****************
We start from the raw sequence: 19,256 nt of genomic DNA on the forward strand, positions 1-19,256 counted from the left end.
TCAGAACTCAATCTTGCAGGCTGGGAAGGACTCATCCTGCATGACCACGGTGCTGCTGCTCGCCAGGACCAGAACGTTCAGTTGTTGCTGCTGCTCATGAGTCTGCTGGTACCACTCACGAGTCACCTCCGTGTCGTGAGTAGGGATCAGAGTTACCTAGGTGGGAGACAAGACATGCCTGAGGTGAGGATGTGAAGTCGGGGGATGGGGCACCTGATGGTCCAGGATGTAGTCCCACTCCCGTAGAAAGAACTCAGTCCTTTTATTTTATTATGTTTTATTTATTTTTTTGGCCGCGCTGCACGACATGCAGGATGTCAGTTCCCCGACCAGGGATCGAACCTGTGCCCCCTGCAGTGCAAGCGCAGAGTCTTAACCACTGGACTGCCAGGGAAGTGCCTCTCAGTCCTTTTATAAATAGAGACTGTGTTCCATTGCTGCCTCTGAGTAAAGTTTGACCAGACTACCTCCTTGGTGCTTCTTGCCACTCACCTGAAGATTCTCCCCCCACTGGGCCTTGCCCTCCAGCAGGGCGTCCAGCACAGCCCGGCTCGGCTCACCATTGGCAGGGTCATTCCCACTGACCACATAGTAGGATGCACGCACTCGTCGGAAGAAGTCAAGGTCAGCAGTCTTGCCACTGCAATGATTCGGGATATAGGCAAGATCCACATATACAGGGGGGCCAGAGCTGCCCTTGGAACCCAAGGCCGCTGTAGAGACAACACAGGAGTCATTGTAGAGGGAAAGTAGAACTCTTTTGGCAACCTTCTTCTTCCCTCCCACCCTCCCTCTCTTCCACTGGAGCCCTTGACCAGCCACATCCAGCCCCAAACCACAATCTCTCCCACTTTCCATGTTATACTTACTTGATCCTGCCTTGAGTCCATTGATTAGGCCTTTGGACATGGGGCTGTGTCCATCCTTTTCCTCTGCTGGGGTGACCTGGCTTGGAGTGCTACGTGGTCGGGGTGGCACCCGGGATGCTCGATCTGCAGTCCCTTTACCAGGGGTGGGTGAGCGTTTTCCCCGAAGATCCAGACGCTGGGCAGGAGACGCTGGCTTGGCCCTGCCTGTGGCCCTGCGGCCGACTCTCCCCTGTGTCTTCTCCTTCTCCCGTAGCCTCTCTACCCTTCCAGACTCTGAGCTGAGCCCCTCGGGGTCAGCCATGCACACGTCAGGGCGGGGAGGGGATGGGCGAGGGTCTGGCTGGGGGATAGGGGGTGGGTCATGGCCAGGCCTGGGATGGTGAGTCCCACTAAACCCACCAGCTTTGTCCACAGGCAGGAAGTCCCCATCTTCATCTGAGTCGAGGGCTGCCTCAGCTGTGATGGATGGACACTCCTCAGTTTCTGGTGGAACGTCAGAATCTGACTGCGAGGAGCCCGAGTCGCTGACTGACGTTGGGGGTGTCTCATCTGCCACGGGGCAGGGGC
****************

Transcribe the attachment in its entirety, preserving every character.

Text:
We start from the raw sequence: 19,256 nt of genomic DNA on the forward strand, positions 1-19,256 counted from the left end.
TCAGAACTCAATCTTGCAGGCTGGGAAGGACTCATCCTGCATGACCACGGTGCTGCTGCTCGCCAGGACCAGAACGTTCAGTTGTTGCTGCTGCTCATGAGTCTGCTGGTACCACTCACGAGTCACCTCCGTGTCGTGAGTAGGGATCAGAGTTACCTAGGTGGGAGACAAGACATGCCTGAGGTGAGGATGTGAAGTCGGGGGATGGGGCACCTGATGGTCCAGGATGTAGTCCCACTCCCGTAGAAAGAACTCAGTCCTTTTATTTTATTATGTTTTATTTATTTTTTTGGCCGCGCTGCACGACATGCAGGATGTCAGTTCCCCGACCAGGGATCGAACCTGTGCCCCCTGCAGTGCAAGCGCAGAGTCTTAACCACTGGACTGCCAGGGAAGTGCCTCTCAGTCCTTTTATAAATAGAGACTGTGTTCCATTGCTGCCTCTGAGTAAAGTTTGACCAGACTACCTCCTTGGTGCTTCTTGCCACTCACCTGAAGATTCTCCCCCCACTGGGCCTTGCCCTCCAGCAGGGCGTCCAGCACAGCCCGGCTCGGCTCACCATTGGCAGGGTCATTCCCACTGACCACATAGTAGGATGCACGCACTCGTCGGAAGAAGTCAAGGTCAGCAGTCTTGCCACTGCAATGATTCGGGATATAGGCAAGATCCACATATACAGGGGGGCCAGAGCTGCCCTTGGAACCCAAGGCCGCTGTAGAGACAACACAGGAGTCATTGTAGAGGGAAAGTAGAACTCTTTTGGCAACCTTCTTCTTCCCTCCCACCCTCCCTCTCTTCCACTGGAGCCCTTGACCAGCCACATCCAGCCCCAAACCACAATCTCTCCCACTTTCCATGTTATACTTACTTGATCCTGCCTTGAGTCCATTGATTAGGCCTTTGGACATGGGGCTGTGTCCATCCTTTTCCTCTGCTGGGGTGACCTGGCTTGGAGTGCTACGTGGTCGGGGTGGCACCCGGGATGCTCGATCTGCAGTCCCTTTACCAGGGGTGGGTGAGCGTTTTCCCCGAAGATCCAGACGCTGGGCAGGAGACGCTGGCTTGGCCCTGCCTGTGGCCCTGCGGCCGACTCTCCCCTGTGTCTTCTCCTTCTCCCGTAGCCTCTCTACCCTTCCAGACTCTGAGCTGAGCCCCTCGGGGTCAGCCATGCACACGTCAGGGCGGGGAGGGGATGGGCGAGGGTCTGGCTGGGGGATAGGGGGTGGGTCATGGCCAGGCCTGGGATGGTGAGTCCCACTAAACCCACCAGCTTTGTCCACAGGCAGGAAGTCCCCATCTTCATCTGAGTCGAGGGCTGCCTCAGCTGTGATGGATGGACACTCCTCAGTTTCTGGTGGAACGTCAGAATCTGACTGCGAGGAGCCCGAGTCGCTGACTGACGTTGGGGGTGTCTCATCTGCCACGGGGCAGGGGC